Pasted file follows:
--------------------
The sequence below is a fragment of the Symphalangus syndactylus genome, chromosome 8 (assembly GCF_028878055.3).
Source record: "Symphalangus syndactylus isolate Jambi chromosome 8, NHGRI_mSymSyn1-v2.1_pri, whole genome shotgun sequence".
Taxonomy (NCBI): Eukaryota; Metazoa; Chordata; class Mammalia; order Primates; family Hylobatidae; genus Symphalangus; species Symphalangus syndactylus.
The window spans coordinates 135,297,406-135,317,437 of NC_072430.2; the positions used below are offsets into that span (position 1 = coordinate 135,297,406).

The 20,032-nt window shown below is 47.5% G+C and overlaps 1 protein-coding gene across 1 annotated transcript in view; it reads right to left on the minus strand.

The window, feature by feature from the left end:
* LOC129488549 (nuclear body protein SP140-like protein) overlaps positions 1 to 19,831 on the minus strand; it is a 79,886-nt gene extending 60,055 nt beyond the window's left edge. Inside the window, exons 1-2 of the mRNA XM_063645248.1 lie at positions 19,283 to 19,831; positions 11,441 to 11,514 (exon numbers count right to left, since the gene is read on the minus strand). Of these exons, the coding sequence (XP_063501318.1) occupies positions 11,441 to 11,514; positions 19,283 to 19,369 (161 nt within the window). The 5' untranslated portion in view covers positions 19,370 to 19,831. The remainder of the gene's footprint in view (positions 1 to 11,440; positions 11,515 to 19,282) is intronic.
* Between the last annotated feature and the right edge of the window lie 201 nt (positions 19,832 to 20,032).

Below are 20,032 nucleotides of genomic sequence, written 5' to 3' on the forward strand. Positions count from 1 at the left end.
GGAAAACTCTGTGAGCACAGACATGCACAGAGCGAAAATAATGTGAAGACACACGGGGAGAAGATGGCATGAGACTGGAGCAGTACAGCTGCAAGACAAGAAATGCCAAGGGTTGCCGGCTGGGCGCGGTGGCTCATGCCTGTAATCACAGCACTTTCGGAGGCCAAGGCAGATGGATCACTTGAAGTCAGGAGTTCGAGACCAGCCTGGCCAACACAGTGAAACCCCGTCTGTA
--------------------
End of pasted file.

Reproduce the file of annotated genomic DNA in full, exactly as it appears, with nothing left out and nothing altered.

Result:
The sequence below is a fragment of the Symphalangus syndactylus genome, chromosome 8 (assembly GCF_028878055.3).
Source record: "Symphalangus syndactylus isolate Jambi chromosome 8, NHGRI_mSymSyn1-v2.1_pri, whole genome shotgun sequence".
Taxonomy (NCBI): Eukaryota; Metazoa; Chordata; class Mammalia; order Primates; family Hylobatidae; genus Symphalangus; species Symphalangus syndactylus.
The window spans coordinates 135,297,406-135,317,437 of NC_072430.2; the positions used below are offsets into that span (position 1 = coordinate 135,297,406).

The 20,032-nt window shown below is 47.5% G+C and overlaps 1 protein-coding gene across 1 annotated transcript in view; it reads right to left on the minus strand.

The window, feature by feature from the left end:
* LOC129488549 (nuclear body protein SP140-like protein) overlaps positions 1 to 19,831 on the minus strand; it is a 79,886-nt gene extending 60,055 nt beyond the window's left edge. Inside the window, exons 1-2 of the mRNA XM_063645248.1 lie at positions 19,283 to 19,831; positions 11,441 to 11,514 (exon numbers count right to left, since the gene is read on the minus strand). Of these exons, the coding sequence (XP_063501318.1) occupies positions 11,441 to 11,514; positions 19,283 to 19,369 (161 nt within the window). The 5' untranslated portion in view covers positions 19,370 to 19,831. The remainder of the gene's footprint in view (positions 1 to 11,440; positions 11,515 to 19,282) is intronic.
* Between the last annotated feature and the right edge of the window lie 201 nt (positions 19,832 to 20,032).

Below are 20,032 nucleotides of genomic sequence, written 5' to 3' on the forward strand. Positions count from 1 at the left end.
GGAAAACTCTGTGAGCACAGACATGCACAGAGCGAAAATAATGTGAAGACACACGGGGAGAAGATGGCATGAGACTGGAGCAGTACAGCTGCAAGACAAGAAATGCCAAGGGTTGCCGGCTGGGCGCGGTGGCTCATGCCTGTAATCACAGCACTTTCGGAGGCCAAGGCAGATGGATCACTTGAAGTCAGGAGTTCGAGACCAGCCTGGCCAACACAGTGAAACCCCGTCTGTA